Let heroes break themselves against my army for sending a child to do their work.
On some level this tale speaks to ongoing social justice issues. Each new wave of a movement picks up on the issues the previous wave either caused or ignored. It’s fantastic, and infuriating, when teens and pre-teens step up to be the courageous activists and put themselves on the line while the adults — who have all the power — sit there, complacent and obstructive. Beyond that, this story was inspired by a tumblr post. The song VESSEL, by Devilskin, fleshed out the rest.
I’ve written lots of stories about tough love from the student’s side, drawing on my own experiences, but this time I wanted to focus on an older character, and thus, the teacher’s side. Tough love is really difficult to convey because it skates so close to abuse. In writing this villain, an objectively bad person, the task was to find good reasons for bad behavior.
Layla and Regan are both responding to an unjust world, but the nature of their responses puts them on opposite sides. Neither of them were taken seriously by the powers that be, and despite this, they never wavered from their paths; each going as far as to invite the other to join their cause. None of this would have worked if evil Layla fell flat.
By the end of the story, Layla’s forty years old. She’s absolutely committed to rebuilding the world, and — blasphemy of blasphemies — she’s having a great time! So often, villainous women and femme fatales are there to be sexy first and adversarial second. There’s some weakness at their core — like a longing for love, or a hatred for their rapist — that the hero (and by extension, the reader) can exploit. While the villain is there to be crushed, the villainess tantalizes like so much forbidden fruit — she’s there to be tasted, split open, and conquered; or to demonstrate moral fortitude by abstaining.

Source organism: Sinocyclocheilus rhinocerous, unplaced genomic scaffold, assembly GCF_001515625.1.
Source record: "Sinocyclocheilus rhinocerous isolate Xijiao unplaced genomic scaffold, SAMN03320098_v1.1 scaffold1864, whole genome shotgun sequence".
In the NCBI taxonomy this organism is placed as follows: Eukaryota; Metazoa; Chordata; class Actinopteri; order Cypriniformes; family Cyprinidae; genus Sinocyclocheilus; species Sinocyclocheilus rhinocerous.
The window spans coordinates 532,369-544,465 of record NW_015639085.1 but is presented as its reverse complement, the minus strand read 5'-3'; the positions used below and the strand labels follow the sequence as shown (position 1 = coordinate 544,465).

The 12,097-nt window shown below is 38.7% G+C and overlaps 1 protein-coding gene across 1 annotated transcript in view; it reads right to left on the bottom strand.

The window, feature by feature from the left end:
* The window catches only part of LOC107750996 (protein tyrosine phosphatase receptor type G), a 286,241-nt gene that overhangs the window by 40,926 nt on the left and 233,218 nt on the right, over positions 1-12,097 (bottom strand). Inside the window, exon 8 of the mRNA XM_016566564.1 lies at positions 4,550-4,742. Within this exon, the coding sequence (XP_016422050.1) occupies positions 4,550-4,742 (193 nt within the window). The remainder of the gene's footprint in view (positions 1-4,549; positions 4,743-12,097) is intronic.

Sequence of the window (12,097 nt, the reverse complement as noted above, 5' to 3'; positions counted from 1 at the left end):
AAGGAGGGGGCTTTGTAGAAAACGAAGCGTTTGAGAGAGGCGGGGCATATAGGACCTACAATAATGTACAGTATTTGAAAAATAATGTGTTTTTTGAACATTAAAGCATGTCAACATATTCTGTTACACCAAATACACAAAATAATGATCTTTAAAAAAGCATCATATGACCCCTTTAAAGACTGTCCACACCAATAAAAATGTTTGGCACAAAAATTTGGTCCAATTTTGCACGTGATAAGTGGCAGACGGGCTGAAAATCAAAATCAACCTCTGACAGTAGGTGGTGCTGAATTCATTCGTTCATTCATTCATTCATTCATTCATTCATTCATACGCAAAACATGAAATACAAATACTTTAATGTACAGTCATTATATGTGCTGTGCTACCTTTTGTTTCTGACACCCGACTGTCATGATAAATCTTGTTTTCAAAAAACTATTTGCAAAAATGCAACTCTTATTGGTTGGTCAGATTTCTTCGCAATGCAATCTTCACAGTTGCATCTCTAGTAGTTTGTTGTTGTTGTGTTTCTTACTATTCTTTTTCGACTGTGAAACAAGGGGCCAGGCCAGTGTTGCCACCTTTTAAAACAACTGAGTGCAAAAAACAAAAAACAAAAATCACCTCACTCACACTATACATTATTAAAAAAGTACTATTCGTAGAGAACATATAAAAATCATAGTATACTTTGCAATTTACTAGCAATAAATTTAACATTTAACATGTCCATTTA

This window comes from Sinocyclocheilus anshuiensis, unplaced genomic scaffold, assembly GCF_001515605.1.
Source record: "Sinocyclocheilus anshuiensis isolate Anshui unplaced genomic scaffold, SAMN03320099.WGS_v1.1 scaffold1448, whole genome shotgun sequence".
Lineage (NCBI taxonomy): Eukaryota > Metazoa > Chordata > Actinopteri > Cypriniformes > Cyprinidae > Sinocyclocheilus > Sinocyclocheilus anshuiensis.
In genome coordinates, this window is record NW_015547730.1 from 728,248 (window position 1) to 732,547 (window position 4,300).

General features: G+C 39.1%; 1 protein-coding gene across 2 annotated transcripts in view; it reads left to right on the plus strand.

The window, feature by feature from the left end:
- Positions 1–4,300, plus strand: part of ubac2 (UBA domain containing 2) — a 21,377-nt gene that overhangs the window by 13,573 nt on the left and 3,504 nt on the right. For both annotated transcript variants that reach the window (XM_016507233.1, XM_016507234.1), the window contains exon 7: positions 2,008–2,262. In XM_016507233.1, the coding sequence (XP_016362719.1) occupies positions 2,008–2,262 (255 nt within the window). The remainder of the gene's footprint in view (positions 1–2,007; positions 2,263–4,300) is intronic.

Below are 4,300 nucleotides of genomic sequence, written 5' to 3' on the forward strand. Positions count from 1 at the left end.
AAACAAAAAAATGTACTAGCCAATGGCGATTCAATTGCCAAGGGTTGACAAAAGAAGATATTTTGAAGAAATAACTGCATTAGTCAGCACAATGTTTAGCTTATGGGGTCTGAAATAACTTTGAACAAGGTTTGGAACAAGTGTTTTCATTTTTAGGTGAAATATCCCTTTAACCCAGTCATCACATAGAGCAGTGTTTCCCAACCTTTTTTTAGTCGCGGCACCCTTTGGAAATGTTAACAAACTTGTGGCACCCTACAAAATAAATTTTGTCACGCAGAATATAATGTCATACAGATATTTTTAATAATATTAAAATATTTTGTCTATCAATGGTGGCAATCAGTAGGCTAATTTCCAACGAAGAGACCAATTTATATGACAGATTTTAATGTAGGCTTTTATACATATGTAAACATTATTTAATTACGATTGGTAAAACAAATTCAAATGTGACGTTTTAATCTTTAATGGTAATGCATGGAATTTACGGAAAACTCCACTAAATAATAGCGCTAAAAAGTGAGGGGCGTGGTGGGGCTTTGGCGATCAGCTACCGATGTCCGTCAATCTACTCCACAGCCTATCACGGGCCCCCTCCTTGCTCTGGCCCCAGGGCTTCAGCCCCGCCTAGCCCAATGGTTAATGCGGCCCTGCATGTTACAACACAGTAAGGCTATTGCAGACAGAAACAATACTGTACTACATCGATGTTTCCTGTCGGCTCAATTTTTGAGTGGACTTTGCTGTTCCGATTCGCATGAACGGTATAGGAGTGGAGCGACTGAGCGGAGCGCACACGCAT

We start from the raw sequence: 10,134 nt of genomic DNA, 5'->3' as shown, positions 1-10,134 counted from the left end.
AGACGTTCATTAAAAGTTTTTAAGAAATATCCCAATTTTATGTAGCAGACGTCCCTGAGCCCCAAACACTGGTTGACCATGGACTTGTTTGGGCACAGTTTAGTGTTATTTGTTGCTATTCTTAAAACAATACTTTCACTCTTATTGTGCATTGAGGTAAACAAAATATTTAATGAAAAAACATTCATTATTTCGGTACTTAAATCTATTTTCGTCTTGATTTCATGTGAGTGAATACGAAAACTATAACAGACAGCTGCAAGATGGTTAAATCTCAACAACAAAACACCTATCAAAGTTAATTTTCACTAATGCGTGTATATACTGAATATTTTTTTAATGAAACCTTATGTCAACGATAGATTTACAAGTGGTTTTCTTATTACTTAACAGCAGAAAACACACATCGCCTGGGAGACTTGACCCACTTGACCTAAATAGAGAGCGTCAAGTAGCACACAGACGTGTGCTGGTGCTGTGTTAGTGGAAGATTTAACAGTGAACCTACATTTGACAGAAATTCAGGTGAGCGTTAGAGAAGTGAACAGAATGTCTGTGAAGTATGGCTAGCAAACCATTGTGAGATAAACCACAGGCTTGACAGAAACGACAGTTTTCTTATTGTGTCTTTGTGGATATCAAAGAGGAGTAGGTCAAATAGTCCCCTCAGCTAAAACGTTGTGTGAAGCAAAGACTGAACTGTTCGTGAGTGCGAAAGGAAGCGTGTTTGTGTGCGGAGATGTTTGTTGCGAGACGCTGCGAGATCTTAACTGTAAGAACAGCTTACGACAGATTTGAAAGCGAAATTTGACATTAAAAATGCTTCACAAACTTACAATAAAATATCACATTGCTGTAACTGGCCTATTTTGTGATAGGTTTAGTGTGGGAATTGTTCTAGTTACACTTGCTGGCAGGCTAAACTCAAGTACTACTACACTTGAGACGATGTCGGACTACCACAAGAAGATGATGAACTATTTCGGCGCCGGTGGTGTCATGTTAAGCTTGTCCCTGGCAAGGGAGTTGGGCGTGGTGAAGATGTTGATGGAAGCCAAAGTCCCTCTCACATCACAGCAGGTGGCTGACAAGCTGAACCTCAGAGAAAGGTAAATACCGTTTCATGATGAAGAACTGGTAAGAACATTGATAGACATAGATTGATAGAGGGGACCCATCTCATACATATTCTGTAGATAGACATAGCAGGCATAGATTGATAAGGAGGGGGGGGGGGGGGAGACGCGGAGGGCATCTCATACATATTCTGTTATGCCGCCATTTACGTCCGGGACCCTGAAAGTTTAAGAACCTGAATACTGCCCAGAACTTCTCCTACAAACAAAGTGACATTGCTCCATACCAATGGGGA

Layla is impervious to all of this, because she’s happy.
She’s not a sidekick or an ingénue, she’s exactly where she’s supposed to be. She’ll cut down anyone who tries to stop her, and isn’t above betraying her teammates to advance her cause. Futhermore, she’s so settled in her power that she can recognize and lend aid to a kindred spirit, even if they wind up on opposite sides.
While Layla is driven by her cause, she’s not burdened by it. She was prepared to face down heroes at every moment, and it’s not her fault that no one showed until she was too big to stop. Similarly, no one took Regan’s warnings seriously, forcing her to face the threat herself and ultimately, that’s what got her the training she needed. By helping Regan become a viable threat, Layla gives Regan the respect that she herself feels entitled to; but she doesn’t sugar-coat what that means. She warns of the danger, and then lets Regan make her own choice. Both Layla and Regan position themselves to meet the enemy head-on, removing any question of the legitimacy of their victories. They take themselves, and each other, seriously.
I wanted to show the validating and enriching elements of an adversarial relationship. Men get that in fiction all the time. It’s someone else’s turn.
Finally, I realize (too late) that there are appropriative elements in the story — the most obvious being the Vessel of Mercy, a reference to kintsugi. The way I used the design has nothing to do with the art’s practice in our world, and the tale might have benefited from some in-world cynicism around the Vessel’s mythology, to draw attention to the ways in which conquerors and thieves steal history and context, as well as objects. For this, I apologize. I will be more considered in future.
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